7 Approach to the patient with gross gastrointestinal bleeding CHAPTER 1 Figure 1.8 Sigmoid colon view of a polypectomy site with a visible vessel in a 65-year-old woman who presented with hematochezia 3 days after polypectomy of a sessile polyp with snare electrocautery. Sigmoid colon view of the postpolypectomy site after treatment with multipolar electrocoagulation. Figure 1.9 Duodenal bulb view of an actively bleeding Dieulafoy lesion in the distal bulb. After cleansing, there was no associated erosion or ulcer. This lesion was managed successfully with electrocautery. (Courtesy of W.D. Chey.) Figure 1.11 A 57-year-old woman with known metastatic carcinoma of the breast presented with melena and light-headedness. This lesion in the second portion of the duodenum was found at biopsy to be metastatic adenocarcinoma. (Courtesy of W.D. Chey.) Figure 1.10 A 52-year-old man without a history of abdominal pain presented with his third episode of hematemesis in 5 months. Two previous upper endoscopic examinations did not show a bleeding source. At a third endoscopic examination, blood was found in the second portion of the duodenum, and examination with a side-viewing duodenoscope revealed hemobilia. Subsequent endoscopic retrograde cholangiopancreatography revealed a small stone in the distal common bile duct. The stone was removed after sphincterotomy. Figure 1.12 An 82-year-old man presented with an episode of hematochezia that lasted for 24 hours, along with mild anemia. Colonoscopy after preparation revealed vascular ectasia in the right colon. 7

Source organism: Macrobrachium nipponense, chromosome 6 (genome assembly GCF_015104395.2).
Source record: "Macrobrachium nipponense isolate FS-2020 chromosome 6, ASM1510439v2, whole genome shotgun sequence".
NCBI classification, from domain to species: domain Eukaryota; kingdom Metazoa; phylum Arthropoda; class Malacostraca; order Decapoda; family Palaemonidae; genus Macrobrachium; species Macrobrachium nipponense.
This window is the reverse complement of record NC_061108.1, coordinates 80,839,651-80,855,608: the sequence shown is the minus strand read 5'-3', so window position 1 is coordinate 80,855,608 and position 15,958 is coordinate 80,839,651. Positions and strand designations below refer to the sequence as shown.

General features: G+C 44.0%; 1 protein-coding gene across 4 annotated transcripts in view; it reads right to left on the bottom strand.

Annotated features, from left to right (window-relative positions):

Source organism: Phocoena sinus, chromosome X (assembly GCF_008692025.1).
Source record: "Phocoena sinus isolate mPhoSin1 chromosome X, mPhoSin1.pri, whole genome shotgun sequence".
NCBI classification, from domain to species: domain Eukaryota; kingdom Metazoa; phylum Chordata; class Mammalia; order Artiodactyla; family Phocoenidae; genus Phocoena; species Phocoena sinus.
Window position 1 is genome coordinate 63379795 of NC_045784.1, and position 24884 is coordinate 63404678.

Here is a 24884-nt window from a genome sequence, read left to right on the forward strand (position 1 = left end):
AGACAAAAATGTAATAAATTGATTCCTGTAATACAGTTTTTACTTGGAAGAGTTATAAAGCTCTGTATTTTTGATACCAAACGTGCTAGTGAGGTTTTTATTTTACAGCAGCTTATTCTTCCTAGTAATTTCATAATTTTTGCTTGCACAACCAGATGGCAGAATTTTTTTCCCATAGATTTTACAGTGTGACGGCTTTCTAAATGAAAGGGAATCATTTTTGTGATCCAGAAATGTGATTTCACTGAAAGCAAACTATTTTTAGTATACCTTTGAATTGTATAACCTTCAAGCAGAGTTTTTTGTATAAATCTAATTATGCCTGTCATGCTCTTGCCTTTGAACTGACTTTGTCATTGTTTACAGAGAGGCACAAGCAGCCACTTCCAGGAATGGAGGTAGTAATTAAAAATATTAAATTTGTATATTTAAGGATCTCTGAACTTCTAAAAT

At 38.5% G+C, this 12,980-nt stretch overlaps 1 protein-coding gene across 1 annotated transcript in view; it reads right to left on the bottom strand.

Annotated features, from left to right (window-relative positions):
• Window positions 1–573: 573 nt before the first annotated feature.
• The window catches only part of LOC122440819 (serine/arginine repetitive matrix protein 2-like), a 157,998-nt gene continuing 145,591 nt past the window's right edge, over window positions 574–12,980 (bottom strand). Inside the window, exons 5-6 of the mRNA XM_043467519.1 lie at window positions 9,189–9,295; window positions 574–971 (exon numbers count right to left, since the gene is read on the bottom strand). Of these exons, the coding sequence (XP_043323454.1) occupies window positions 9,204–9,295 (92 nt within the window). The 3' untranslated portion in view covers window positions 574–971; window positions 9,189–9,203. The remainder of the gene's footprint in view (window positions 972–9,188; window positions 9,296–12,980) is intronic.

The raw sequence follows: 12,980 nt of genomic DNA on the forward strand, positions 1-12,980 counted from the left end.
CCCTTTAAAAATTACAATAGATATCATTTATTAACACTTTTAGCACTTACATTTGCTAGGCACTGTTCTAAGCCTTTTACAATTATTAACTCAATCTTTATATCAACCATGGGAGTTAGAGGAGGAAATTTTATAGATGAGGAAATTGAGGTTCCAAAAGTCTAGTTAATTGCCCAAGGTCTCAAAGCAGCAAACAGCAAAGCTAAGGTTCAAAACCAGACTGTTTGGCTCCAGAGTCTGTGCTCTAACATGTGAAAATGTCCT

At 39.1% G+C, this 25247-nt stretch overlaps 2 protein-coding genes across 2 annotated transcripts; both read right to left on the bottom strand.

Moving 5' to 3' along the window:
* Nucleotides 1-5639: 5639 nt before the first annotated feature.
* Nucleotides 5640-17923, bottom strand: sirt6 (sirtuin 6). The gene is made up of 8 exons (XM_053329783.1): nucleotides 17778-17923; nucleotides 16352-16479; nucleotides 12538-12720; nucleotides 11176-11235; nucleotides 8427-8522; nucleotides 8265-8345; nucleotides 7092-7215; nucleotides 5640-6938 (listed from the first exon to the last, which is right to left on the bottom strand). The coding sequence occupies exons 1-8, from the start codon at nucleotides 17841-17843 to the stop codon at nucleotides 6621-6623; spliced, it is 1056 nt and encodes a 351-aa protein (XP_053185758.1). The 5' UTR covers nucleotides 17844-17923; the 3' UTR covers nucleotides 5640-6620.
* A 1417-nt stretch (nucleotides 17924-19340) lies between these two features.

8 PART 1 Principles of clinical gastroenterology Figure 1.13 Angiographic demonstration of two vascular tufts (arrows) consistent with cecal angiodysplasia. Venous image from the same arteriogram demonstrated early venous filling (arrow), reflecting arteriovenous communication through a dilated vascular ectasia. Figure 1.14 A 32-year-old man presented with maroon stools 4 days after running a marathon. Colonoscopy revealed two ulcers in the right colon. Biopsy findings were consistent with ischemia. The patient denied a history of use of nonsteroidal antiinflammatory drugs. Courtesy of W.D. Chey. 8

9 Approach to the patient with gross gastrointestinal bleeding CHAPTER 1 (c) Figure 1.15 Five-minute image from a technetium-99m pertechnetate-labeled red cell scan of a 23-year-old woman postpartum with diffuse intravascular coagulation and gross hematochezia. The radioactivity appears to extend from the hepatic flexure to a location distal to the splenic flexure (arrows). Angiographic injection of the superior mesenteric artery of the same patient as in immediately after the scintigraphic study demonstrated active bleeding in the hepatic flexure area of the colon (arrow). (c) Later image during the angiographic study shows persistent extravasation of contrast medium in the lumen of the colon (arrow). Figure 1.16 Sigmoid colon view of a bleeding diverticulum in a 68year-old man on one aspirin per day after the bleeding was controlled with injection of 8 ml of 1: epinephrine. Figure 1.17 Sigmoid colon view of a bleeding diverticulum at 35 cm in a 58-year-old woman. The bleeding stopped after injection of diluted epinephrine and treatment with multipolar coagulation. The diverticula were limited to the sigmoid and descending colon. Hematochezia recurred 4 days later and a sigmoid colectomy was performed. 9